Please take a peek into the world of my little flock


Lost somewhere in a book
10 Years
May 19, 2009
The cabin beside the lake
Today was such a beautiful fall day that I spent most of the afternoon outside, cleaning the coop and letting my flock wander around the garden. I often like to watch them and imagine what is going on in their little chicken society. I managed to snap pictures of some of the flock and I decided to write little vignettes about them and what their lives are like. I hope you all enjoy getting to know my flock through these revealing (if imagined) peeks into their lives.

Fezziwig the Speckled Sussex Rooster

Fezziwig had been given his name by a rather bookish mistress. The spangles of his plumage had reminded her, in spirit if not in appearances, of a minor Dickensonian character known for his love of celebration and good cheer. Fezziwig met life with characteristic equanimity, even though he found that being the head of such a large flock of tempestuous wives and mischievious offspring kept him from enjoying his day in the sun as much as he'd have liked.

Martha the Lavender Orpington Hen (in nesting box) and some of the flock

Martha: "All day they've been out, preening and flirting their way to the choice morsels, not a thought in their flightly little heads, while I have been doing nothing but work, work, work! There is fresh straw to be flattened and scratched, nesting boxes to be arranged and eggs to be laid. We must earn out keep! Now here they are, home from a grand old time out in the garden and as I sit studiously laying an egg, they stand about trying to find the most flattering light and worrying about who is standing the closest to the rooster. It is just shameful!"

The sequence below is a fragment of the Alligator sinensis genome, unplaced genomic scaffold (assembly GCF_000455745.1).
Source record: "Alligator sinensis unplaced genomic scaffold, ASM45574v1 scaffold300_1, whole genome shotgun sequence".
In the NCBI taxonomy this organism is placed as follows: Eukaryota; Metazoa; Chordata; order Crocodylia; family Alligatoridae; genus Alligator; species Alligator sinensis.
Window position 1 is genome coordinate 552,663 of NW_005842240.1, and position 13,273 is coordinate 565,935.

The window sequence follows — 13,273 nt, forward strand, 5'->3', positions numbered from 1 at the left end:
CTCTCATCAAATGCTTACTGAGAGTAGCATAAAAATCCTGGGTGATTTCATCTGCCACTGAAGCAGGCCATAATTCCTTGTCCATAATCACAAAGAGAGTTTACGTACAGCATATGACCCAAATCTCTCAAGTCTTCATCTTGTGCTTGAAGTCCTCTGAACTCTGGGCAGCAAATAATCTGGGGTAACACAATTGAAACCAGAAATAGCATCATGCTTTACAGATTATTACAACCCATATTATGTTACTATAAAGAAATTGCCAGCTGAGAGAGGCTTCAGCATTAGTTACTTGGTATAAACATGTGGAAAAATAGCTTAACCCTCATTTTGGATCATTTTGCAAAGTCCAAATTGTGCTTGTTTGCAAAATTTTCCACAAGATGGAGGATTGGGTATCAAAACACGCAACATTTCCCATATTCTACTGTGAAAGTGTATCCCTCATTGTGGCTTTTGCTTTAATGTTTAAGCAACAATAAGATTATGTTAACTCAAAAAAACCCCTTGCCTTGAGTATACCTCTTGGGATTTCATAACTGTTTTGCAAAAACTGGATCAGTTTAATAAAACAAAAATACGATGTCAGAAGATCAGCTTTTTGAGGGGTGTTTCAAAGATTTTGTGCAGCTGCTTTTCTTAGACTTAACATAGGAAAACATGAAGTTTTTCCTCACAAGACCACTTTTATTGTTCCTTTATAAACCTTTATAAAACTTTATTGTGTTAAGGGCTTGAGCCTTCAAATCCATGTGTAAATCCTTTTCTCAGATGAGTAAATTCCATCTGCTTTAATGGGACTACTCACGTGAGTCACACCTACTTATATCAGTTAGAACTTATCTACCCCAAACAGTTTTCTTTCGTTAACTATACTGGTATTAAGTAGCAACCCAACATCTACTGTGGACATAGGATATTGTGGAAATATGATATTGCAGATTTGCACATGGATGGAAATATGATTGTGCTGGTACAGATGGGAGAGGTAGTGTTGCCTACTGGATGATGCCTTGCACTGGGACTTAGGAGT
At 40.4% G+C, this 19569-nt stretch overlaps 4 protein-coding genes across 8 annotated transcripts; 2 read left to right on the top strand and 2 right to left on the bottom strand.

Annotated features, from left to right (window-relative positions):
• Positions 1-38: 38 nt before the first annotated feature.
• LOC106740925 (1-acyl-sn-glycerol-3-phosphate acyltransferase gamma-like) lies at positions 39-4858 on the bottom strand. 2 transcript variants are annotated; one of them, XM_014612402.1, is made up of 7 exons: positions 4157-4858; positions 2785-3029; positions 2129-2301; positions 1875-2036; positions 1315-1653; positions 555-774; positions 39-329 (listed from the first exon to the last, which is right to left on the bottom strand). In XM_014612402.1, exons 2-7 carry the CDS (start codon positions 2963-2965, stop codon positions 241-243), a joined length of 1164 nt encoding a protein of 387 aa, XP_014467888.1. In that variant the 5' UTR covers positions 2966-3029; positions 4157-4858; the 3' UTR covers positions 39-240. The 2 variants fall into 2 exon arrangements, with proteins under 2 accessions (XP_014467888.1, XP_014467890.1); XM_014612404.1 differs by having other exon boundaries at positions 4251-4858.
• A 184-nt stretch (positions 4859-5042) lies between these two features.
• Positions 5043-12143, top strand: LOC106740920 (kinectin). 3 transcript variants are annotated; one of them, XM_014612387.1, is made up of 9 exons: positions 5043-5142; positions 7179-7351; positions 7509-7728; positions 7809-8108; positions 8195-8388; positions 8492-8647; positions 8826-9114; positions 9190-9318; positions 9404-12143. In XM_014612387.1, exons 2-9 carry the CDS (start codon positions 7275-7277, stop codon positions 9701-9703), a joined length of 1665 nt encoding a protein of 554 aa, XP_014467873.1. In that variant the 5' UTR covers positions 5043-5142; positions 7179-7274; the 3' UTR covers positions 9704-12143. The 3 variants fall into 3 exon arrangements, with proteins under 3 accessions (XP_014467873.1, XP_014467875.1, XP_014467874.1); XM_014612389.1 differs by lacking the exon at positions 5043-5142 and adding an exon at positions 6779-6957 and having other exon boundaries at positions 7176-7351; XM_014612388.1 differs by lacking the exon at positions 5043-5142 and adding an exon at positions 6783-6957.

Jelly Bean the Speckled Sussex Hen and Fezziwig the Speckled Sussex Rooster

"Do you suppose, Jelly Bean," he began wistfully to the pretty little hen as he looked up at the greenery of the rose bush before turning to contrast the fading fall colors of the grass below him, "that rose bushes are edible? I've heard one should stop and smell the roses but as for me, I've never had much use for something I couldn't turn into dinner."

Left to Right: Glenda the Blue Orpington, Jelly Bean the Speckled Sussex, Anne the Black Orpington and Cloudy the Blue Orp/Speckled Sussex cross

Cloudy watched her mother Glenda silently over the Speckled Sussex hen's back, trying to mimic her graceful stance and wondering if her own plumage would ever lighten to the same elegant shade of pale-flecked blue. Behind her stood Anne, she of the obsidian eyes and coal black feathers, a favorite not only of Cloudy's father but of all the young roosters as well. She had grown up the odd one out, pale and large when her hatchmates were dark and slight, and it was the thought that she was the daughter of a great beauty that kept her head high when the idea of being strange and different grew unbearable.

Anne the Black Orp and Glenda the Blue Orp

"There's a hole there," said Anne, glancing down then towards her friend Glenda, "do you think there are any worms in there?"

"Surely not," Glenda replied, her eyes gazing pointedly in the distance and her foot concealing a fat, juicy worm she had just managed to scratch from the hole before Anne had wandered up, "but I'm sure there are some to be found way over there. You should check."
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Glenda is the sneaky one....worm hog.

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